From the way El Fadl presented the rebellion after rebellion and the corresponding atrocities against the rebels implies that Ali’s legacy of benevolence to the enemy was over. Though the later rebellion produced gainful benefits for the Muslims in general in view of the reforms initiated by the ruling caliph particularly that of Al-Mahdi who “followed a policy of reconciliation…” (p. 79). Yet, is quite difficult to see creative response except perhaps on the initiative to return to Quran as the standard for moral ascendancy in the time of al-Ma’mun in 218/833 (p. 90). This initiative though was viewed as attack against jurists who were pretending they guardians of the truth but in reality, they were corrupt and hypocrite (p. 90). Wrapping up all the responses towards rebellion, Al Fadl may be right to say “The more the corporate identity of the jurists and their culture developed, the more they become vested, not necessarily in the political regime in power, but in the cultural institutions of society, and in the corollary need for stability” (p. 99).
Chapter IV. The Rise of Juristic discourse on Rebellion: Fragmentation
As could be observed earlier, jurists plays an important role to the changing political and social needs. In this chapter, El Fadl noted the imperative of juristic culture “which imposes its own suppositions and logic, and functions within the mandate of its own authoritative success and processes” (p. 102). The emergence of a law profession, jurist remains important towards the discourses in rebellion. One of the argument of the jurist is concerned about took place in actuality, in which, the author noted that the juridical culture “often responds well after the fact” (p. 106). While jurist was more concern on the issue of conduct, the author cited that the ninth century presented Muslim jurists with “very different problem—one that related more to the area of constitutional criminal law” (p. 107). The emergence of juristic discourses for rebel often wished to advocate order and stability, but the participation of many jurists in rebellion they needed to deal with the counter-tradition on obedience.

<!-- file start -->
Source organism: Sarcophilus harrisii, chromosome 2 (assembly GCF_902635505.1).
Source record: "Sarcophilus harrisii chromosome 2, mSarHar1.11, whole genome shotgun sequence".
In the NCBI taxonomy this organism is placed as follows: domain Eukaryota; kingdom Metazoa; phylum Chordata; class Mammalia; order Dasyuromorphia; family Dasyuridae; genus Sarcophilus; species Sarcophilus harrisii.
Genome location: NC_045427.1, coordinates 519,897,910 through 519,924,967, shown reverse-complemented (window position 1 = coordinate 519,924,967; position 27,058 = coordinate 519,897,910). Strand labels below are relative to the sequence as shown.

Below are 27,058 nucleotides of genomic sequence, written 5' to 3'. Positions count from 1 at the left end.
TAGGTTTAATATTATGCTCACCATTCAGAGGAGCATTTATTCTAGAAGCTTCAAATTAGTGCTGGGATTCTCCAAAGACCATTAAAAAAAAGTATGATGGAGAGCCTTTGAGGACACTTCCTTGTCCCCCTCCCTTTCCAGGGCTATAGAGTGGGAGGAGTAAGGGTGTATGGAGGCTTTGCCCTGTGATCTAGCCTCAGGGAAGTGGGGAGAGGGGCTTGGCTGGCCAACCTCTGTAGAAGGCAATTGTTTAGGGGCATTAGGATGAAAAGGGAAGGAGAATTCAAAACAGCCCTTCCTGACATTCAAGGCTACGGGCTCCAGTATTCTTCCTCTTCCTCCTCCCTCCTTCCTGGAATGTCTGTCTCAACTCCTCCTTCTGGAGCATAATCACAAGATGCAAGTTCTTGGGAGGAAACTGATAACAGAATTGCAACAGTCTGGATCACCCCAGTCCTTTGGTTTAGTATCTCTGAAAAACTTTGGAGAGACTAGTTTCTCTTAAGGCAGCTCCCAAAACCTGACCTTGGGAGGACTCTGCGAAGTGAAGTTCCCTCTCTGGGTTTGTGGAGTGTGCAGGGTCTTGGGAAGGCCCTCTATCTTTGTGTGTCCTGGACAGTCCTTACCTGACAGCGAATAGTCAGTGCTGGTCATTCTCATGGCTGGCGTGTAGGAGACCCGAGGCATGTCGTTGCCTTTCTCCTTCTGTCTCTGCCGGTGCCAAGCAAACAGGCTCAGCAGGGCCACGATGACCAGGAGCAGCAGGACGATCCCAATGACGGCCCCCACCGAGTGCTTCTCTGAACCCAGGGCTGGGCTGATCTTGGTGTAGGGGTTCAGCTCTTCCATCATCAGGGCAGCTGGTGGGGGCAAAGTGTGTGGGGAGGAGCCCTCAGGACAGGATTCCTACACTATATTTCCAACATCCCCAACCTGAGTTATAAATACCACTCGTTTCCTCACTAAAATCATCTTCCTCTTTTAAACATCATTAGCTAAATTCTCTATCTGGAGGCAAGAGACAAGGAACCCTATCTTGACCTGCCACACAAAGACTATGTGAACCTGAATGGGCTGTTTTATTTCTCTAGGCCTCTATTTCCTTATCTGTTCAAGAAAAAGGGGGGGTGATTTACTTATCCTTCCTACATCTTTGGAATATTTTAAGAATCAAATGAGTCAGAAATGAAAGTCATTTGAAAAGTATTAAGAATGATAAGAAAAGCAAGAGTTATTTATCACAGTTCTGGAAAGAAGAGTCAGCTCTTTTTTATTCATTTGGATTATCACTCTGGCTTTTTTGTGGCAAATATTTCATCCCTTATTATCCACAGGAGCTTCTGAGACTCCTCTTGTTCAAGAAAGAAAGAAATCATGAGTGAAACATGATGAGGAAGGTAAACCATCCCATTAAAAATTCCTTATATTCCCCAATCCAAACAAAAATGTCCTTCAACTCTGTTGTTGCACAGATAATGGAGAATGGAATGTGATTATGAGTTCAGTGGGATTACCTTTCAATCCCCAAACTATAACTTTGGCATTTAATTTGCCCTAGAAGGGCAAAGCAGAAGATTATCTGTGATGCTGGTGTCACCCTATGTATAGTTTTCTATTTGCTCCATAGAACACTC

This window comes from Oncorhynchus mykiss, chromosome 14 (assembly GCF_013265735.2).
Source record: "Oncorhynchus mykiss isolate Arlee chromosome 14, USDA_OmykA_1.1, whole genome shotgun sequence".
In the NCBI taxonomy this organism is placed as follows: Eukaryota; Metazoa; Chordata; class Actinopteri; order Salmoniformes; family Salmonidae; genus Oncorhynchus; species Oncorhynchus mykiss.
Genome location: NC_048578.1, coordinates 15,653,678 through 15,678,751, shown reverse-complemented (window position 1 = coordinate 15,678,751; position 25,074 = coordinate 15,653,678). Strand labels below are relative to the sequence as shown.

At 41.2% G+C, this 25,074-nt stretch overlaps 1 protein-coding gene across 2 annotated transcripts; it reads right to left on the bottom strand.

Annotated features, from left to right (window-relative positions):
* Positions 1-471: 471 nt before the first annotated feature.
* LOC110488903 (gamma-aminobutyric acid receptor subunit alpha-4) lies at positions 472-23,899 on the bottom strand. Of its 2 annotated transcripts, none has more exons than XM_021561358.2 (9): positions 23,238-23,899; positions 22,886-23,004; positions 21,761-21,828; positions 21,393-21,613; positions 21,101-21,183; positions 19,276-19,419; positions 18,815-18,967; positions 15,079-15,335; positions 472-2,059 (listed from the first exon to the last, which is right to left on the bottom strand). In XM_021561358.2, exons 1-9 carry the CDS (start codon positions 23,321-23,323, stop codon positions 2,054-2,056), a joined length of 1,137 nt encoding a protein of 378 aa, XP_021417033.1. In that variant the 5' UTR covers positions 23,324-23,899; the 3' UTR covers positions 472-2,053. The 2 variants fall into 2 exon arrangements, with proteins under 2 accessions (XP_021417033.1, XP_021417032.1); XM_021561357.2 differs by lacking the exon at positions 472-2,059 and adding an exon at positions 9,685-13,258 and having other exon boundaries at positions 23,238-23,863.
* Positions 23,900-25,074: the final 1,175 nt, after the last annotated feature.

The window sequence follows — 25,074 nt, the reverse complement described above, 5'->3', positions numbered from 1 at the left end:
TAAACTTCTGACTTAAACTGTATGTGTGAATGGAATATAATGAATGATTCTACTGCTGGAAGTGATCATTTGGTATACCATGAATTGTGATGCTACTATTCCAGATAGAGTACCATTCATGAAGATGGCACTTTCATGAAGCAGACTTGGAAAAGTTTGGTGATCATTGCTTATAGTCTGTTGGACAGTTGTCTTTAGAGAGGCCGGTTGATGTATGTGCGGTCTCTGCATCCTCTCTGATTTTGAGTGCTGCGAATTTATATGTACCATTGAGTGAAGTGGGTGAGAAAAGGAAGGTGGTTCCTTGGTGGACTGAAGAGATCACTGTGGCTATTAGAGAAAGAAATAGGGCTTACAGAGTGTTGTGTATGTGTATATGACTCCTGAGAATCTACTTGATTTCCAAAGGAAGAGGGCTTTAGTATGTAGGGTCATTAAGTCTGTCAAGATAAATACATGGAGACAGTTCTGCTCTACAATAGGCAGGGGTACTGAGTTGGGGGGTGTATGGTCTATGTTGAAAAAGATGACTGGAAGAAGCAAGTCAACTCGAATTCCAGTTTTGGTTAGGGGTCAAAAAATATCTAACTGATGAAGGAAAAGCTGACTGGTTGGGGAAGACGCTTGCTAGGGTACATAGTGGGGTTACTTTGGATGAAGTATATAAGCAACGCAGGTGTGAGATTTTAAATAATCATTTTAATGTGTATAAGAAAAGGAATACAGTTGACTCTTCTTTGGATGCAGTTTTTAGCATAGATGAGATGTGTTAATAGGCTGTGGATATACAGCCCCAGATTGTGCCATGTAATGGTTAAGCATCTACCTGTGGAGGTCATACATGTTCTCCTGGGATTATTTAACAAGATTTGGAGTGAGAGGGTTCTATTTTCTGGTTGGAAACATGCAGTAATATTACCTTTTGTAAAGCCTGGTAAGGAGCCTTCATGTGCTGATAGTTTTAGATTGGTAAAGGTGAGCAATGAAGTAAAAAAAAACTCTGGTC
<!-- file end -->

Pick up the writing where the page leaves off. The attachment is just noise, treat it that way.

One of the most notable jurist arguments was whether rebellion was to be declared a sin. El Fadl argued that given the rebellion is sin, it would be complicated because there would be a need to prove that the honored fore fathers did not commit sin (p. 120). This argument breeds other arguments because the duty of blind obedience for instance requires obedience even if the ruler is unjust. El Fadl however argued that “obedience is due only in what is good and just” (p. 121). While the juristic discourses include other arguments such as the legal question of who is a legitimate rebel in view of the earlier tradition of benevolence towards the enemies as well as the on the ground by which the rebellion was orchestrated. El Fadl pointed out that many of the rebellions were actually staged not because the rule was unrighteous or unjust, but because the rebels simply wanted the powers in their hands.
Apparently, the author depicted in this chapter that many of the rebellions that were fought mostly stemmed from vested interests the reason that almost all of them were a failure. Thus El Fadl contended that obedience should be given only to just ruler and never to unjust and unrighteous ruler
Chapter V. The Spread of Islamic Law of Rebellion: from the Fourth /Tenth to the Fifth Eleven Curies